Behind the Album: ‘So,’ the Record that Transformed Peter Gabriel from Cult Status to Superstardom

Peter Gabriel finally gave in to the demands of his record company by deciding to give his 1986 album a name. By dubbing it So, Gabriel seemed to be shrugging off the contents. Maybe that was a bit of misdirection, because the album overflowed with goodness and completely transformed Gabriel’s career arc.

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Gabriel did all this without making too many changes to his approach or sacrificing some of the avant-garde tendencies of his previous records. Here’s a look back at how So became one of the defining albums of the ’80s.

Gabriel’s Gambit

It’s not like Peter Gabriel had spent the first four albums of his solo career on some inaccessible musical island. He scored a couple of Top-20 hits in the United Kingdom, and he enjoyed a U.S. breakthrough with “Shock the Monkey” in 1982. But the former Genesis frontman also seemed to enjoy his niche as a cult artist of sorts, one who willingly kept the mainstream at bay.

That image probably was never that accurate anyway. Nor was there any indication Gabriel went into So with the idea of cultivating a much wider audience. In any case, he decided on working with producer Daniel Lanois, with whom he had collaborated on the soundtrack to the film Birdy.

Gabriel did make slight alterations to his formula for the record. Instead of getting a full band involved right off the bat, he, Lanois, and guitarist David Rhodes spent a good deal of time working out the shapes of songs first. He leaned even heavier into synthesizers, which ensured So would come out sounding state of the art. And, thanks to Lanois’ urging, he softened his stance on metallic percussion instruments like cymbals and hi-hats (which would come in handy when Stewart Copeland of The Police guested on “Red Rain” and “Mercy Street.”)

A Pop Star Is Born

The funny thing about So is we simply might be talking about it today as one in a line of Peter Gabriel albums that was fascinating but not meant for the masses, were it not for a single track. “Sledgehammer” opens up with a synthesized flute sound, which leads you to expect the exotic and esoteric. That’s when the gut punch of a horn groove kicks in, and you’re immediately immersed in an irresistibly gritty, sweaty life.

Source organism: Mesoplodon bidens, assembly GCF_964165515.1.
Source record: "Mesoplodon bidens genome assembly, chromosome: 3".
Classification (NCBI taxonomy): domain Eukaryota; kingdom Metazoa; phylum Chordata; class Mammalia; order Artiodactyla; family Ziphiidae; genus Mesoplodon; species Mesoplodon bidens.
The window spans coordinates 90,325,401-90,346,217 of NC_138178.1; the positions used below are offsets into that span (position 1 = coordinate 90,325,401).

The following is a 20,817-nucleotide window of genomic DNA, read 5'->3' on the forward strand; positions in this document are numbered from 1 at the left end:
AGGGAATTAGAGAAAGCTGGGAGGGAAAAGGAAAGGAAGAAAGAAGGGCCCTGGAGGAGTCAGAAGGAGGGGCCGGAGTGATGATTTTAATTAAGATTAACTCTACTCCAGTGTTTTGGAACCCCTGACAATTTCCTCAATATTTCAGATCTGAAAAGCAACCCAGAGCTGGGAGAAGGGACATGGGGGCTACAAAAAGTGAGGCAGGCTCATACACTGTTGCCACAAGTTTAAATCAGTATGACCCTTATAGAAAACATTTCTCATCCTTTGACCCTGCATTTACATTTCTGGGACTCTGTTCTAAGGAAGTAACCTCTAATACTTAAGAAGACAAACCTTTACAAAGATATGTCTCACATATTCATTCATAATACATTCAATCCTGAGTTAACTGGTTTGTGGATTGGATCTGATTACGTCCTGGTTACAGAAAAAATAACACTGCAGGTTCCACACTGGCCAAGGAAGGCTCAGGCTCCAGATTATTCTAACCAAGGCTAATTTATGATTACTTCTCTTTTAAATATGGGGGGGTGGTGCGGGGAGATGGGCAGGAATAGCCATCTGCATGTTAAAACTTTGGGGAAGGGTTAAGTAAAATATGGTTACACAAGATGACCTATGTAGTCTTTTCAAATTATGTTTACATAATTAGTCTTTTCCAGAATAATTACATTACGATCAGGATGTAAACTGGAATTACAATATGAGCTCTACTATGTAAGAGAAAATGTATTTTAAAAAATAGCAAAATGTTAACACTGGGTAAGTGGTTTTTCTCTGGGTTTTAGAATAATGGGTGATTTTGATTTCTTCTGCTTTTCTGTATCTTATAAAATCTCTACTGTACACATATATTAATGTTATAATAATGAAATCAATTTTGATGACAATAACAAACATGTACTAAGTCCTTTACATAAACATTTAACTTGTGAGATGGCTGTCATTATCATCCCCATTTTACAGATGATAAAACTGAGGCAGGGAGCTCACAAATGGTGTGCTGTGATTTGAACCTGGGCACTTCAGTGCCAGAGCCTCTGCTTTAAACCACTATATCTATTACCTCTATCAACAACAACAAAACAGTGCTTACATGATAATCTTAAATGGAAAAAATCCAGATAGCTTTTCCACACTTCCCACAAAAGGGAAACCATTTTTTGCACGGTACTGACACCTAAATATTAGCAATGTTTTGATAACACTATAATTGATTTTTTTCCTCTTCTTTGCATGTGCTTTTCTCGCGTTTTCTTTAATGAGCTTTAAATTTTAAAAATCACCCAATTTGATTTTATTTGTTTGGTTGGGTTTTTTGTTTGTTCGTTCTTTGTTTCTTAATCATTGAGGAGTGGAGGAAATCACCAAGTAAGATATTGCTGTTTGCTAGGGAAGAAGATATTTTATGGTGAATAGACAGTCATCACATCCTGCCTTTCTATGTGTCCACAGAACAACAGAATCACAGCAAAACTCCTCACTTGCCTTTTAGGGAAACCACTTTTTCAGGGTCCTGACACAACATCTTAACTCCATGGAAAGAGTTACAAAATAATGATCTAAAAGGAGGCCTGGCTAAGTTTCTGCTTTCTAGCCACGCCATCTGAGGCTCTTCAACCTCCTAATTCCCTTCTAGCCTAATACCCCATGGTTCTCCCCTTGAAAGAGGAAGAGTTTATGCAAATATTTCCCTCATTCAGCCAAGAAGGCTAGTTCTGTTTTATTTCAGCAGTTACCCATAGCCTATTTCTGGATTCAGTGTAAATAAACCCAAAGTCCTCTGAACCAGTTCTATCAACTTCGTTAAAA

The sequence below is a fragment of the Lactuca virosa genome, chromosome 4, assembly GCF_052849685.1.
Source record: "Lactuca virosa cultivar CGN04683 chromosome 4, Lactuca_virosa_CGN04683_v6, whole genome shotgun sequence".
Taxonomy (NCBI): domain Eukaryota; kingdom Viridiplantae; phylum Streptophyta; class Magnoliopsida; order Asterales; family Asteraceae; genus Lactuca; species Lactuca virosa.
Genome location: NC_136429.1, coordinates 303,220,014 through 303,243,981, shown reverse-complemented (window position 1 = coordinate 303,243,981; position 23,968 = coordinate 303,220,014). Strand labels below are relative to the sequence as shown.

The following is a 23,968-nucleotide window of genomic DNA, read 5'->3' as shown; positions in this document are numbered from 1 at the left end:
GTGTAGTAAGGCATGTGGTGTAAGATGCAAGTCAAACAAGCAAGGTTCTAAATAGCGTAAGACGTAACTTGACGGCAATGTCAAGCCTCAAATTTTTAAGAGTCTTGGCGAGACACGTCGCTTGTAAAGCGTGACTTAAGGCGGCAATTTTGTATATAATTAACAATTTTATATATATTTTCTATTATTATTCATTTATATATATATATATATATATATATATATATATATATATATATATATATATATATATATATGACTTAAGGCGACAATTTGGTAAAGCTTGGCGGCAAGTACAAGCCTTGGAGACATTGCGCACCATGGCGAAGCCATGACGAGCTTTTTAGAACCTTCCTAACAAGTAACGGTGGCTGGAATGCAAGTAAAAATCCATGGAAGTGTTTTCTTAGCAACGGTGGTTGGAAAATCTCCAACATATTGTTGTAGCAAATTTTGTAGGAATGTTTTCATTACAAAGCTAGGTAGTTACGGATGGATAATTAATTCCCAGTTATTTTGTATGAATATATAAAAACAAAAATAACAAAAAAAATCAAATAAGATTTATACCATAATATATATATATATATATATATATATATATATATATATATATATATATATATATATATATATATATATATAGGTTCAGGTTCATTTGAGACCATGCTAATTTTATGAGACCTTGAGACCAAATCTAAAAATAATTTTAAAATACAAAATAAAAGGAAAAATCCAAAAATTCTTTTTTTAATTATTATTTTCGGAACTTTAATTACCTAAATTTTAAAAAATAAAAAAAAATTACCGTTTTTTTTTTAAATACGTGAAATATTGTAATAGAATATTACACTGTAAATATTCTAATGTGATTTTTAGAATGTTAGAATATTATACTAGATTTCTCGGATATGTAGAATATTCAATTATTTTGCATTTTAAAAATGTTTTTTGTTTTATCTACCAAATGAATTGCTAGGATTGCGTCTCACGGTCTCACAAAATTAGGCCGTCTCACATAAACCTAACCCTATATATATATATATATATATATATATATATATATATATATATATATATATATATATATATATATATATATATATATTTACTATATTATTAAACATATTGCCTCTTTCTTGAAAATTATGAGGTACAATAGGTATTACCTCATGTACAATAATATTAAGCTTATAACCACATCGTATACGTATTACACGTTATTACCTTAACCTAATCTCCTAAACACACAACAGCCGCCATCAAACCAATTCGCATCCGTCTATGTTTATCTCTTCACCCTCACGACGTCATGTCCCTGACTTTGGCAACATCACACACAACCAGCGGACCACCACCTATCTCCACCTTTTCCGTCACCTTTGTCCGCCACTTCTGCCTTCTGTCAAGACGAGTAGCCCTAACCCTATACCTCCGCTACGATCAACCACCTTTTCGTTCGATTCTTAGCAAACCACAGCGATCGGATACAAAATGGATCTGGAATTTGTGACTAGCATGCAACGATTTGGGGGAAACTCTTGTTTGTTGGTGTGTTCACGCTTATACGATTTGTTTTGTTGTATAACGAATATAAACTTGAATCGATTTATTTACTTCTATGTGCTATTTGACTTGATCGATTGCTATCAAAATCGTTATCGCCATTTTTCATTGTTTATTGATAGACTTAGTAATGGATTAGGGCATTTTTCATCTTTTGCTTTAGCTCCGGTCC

Gabriel indulges in some cheeky, innuendo-laced lyrics before getting completely swept away by the rhythms of bassist Tony Levin and Manu Katché, eventually doing some soul-man testifying we never knew he had in him. You knew “Sledgehammer” was a slam-dunk No. 1 hit the first time you heard it, even before he pushed it over the top with the incredible video.

Gabriel then doubled down on the accessibility with “Big Time,” which parodies yuppie excess with biting humor. It’s another song with a ton of stuff going on musically that never loses sight of the groove. Peter Gabriel, pop star, was cemented with those two songs. But So had a lot more left to give.

Boom-Box Boost

So would likely have had legs anyway. But when John Cusack held up a portable stereo in the film Say Anything that blasted out “In Your Eyes,” Gabriel’s heartfelt love song, the album received another surge three years after it was released. That just further proved how much depth was lying in wait on this record for anyone who experienced it: The brooding opening track “Red Rain,” the lilting “Mercy Street,” and the stirring duet with Kate Bush on “Don’t Give Up” all soared.

Perhaps sensing the album was a monster not to be toyed with, Gabriel waited six years to come back with Us in 1992. By that time, he had a much larger fan base ready to sample his offerings. Beyond the musical excellence it delivered, So served the purpose of showing the rest of the world what the Peter Gabriel cult had long known.

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Photo by Jemal Countess/WireImage

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